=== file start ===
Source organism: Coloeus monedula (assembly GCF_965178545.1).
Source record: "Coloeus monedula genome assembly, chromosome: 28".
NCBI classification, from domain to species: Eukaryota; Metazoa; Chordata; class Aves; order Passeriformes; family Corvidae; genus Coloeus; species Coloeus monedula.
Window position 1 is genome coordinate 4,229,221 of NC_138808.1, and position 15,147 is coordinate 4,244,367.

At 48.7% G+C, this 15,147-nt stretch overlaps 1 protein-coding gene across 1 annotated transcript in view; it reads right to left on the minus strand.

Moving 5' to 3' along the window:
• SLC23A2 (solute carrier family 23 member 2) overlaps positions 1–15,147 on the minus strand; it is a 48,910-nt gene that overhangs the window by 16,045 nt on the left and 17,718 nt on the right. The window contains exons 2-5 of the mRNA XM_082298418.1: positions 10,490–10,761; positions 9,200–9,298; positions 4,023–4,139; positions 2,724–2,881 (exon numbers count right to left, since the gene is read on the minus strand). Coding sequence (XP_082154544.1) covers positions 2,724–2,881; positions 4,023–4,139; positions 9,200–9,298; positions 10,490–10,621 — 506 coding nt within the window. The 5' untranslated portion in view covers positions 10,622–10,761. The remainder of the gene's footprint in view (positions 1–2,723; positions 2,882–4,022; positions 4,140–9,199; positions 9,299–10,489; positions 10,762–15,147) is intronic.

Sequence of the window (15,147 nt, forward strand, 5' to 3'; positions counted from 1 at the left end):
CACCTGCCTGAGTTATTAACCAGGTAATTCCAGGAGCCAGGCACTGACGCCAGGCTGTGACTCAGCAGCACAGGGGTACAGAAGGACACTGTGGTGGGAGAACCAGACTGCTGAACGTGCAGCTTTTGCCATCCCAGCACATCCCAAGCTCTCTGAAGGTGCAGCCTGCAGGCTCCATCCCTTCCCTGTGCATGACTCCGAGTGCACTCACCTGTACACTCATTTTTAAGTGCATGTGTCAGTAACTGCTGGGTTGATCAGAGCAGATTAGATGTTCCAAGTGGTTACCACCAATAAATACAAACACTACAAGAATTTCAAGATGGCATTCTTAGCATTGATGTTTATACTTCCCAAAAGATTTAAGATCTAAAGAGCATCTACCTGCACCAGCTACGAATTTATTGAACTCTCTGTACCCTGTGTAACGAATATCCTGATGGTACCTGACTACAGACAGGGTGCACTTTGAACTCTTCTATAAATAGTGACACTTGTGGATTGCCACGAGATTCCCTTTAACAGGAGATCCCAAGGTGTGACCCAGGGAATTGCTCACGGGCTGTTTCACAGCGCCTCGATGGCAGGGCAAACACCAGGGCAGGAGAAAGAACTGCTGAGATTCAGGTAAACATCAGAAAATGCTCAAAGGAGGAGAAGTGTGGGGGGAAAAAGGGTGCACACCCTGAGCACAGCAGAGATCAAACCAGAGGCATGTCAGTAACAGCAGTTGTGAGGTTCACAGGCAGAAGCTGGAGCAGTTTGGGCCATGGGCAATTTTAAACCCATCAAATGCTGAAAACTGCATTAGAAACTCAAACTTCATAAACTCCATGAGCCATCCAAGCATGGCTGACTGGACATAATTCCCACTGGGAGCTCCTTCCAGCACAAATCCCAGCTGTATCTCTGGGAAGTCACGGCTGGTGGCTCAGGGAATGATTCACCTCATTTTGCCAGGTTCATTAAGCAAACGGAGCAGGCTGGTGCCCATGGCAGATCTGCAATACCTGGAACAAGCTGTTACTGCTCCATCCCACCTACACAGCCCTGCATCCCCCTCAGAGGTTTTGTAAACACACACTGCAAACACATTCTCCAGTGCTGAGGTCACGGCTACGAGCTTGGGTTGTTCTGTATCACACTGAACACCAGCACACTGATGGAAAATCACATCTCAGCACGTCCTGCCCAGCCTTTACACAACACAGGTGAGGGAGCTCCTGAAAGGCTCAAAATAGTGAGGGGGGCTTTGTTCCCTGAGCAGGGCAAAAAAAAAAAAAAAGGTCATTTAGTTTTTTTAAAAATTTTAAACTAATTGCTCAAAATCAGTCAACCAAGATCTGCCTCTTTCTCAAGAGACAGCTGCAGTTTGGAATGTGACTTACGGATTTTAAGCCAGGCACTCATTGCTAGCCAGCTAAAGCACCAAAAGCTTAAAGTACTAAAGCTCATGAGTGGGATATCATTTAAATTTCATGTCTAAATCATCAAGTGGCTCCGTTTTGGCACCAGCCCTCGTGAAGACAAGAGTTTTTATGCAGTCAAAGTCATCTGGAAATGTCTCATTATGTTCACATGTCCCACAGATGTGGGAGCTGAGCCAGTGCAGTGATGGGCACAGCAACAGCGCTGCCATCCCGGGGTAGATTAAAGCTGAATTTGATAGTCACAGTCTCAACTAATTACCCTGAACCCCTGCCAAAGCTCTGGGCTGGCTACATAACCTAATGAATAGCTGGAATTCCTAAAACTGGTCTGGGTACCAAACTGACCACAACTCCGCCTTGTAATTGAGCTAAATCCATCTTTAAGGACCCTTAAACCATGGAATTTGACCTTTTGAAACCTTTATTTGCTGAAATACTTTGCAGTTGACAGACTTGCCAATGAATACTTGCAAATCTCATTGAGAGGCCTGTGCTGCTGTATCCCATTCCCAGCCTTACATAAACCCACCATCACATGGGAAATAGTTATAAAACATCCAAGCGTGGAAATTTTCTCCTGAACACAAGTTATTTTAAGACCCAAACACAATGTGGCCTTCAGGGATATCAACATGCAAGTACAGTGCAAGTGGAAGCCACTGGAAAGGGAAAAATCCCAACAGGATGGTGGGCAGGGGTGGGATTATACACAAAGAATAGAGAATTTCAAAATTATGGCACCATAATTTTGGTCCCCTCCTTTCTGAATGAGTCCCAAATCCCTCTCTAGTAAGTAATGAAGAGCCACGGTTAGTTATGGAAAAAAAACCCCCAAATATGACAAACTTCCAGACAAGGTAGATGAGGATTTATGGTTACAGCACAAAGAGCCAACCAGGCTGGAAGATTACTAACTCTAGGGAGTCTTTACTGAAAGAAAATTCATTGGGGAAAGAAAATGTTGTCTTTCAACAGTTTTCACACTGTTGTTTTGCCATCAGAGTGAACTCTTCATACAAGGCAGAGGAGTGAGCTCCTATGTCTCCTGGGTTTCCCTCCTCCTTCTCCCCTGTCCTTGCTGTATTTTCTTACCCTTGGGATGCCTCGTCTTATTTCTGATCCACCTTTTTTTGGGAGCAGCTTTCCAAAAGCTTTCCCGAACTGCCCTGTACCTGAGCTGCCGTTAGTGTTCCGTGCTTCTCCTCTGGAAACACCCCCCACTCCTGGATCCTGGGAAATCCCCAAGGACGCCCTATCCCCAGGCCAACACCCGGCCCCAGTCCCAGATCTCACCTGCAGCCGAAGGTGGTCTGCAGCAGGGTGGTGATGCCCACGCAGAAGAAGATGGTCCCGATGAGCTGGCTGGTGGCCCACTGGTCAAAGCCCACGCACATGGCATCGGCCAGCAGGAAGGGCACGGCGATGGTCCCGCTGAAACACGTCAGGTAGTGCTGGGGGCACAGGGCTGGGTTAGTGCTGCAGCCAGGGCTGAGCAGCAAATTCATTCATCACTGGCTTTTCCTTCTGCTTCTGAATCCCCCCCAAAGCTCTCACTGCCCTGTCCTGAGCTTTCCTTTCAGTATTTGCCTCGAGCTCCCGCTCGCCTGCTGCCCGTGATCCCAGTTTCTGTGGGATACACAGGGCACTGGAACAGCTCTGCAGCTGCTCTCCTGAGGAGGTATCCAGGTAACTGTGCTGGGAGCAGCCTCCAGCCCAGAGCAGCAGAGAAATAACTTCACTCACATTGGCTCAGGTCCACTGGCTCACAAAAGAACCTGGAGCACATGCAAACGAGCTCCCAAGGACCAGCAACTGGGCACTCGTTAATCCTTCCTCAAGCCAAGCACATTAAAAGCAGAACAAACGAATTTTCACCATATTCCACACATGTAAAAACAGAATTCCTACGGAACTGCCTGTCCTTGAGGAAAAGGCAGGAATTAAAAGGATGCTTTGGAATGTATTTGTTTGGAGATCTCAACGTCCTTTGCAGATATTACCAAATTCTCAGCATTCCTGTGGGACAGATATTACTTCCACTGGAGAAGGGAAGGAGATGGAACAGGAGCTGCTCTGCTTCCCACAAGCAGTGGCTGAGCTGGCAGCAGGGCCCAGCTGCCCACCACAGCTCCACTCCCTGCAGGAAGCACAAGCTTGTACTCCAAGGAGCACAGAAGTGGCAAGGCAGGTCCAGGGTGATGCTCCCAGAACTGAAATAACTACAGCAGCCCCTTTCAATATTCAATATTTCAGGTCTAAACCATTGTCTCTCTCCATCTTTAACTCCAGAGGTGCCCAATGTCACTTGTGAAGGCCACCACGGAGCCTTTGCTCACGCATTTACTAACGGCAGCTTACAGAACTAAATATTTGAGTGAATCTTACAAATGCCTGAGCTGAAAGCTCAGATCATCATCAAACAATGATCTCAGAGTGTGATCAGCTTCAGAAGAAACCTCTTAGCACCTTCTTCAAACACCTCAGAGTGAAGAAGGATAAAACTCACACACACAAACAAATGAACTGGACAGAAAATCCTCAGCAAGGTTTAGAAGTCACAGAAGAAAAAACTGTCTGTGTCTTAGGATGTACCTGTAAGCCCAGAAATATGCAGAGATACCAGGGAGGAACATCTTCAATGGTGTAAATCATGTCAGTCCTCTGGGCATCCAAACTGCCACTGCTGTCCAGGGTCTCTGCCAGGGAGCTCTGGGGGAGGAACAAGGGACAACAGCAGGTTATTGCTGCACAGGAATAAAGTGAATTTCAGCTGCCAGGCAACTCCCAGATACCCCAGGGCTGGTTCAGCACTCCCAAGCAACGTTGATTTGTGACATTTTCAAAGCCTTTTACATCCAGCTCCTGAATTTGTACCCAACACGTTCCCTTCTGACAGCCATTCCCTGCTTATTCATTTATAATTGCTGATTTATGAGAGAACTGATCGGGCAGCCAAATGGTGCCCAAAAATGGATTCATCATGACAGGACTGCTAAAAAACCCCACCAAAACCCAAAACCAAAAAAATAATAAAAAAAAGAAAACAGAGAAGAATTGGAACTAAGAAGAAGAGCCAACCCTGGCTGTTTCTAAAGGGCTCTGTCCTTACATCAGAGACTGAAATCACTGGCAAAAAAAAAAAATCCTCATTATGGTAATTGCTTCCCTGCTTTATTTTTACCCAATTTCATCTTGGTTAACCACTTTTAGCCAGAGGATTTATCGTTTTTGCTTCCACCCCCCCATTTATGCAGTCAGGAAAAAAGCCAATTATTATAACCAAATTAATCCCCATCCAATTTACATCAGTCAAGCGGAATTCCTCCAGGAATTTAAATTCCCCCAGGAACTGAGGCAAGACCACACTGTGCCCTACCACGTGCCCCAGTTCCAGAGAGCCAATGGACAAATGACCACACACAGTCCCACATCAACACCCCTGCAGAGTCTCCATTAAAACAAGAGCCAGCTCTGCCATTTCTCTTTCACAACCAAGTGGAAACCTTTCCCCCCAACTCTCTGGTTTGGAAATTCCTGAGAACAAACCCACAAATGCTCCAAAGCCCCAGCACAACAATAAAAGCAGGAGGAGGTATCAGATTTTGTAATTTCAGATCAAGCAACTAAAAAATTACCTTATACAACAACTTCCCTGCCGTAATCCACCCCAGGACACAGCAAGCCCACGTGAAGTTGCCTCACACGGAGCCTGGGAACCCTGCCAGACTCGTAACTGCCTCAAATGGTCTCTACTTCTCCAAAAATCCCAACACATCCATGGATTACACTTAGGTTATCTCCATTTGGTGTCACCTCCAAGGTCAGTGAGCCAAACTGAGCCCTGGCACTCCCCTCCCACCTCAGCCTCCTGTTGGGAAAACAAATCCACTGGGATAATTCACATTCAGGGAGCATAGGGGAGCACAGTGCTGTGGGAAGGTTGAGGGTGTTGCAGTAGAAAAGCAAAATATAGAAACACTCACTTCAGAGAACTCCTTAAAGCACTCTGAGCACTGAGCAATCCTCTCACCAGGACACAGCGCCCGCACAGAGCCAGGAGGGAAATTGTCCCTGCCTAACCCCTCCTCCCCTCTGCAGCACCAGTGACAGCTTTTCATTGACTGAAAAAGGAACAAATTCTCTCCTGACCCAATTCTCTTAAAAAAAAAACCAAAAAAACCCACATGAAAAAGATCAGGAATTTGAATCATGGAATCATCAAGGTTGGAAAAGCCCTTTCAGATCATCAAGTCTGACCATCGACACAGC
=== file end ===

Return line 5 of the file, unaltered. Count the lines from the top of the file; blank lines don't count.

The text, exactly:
At 48.7% G+C, this 15,147-nt stretch overlaps 1 protein-coding gene across 1 annotated transcript in view; it reads right to left on the minus strand.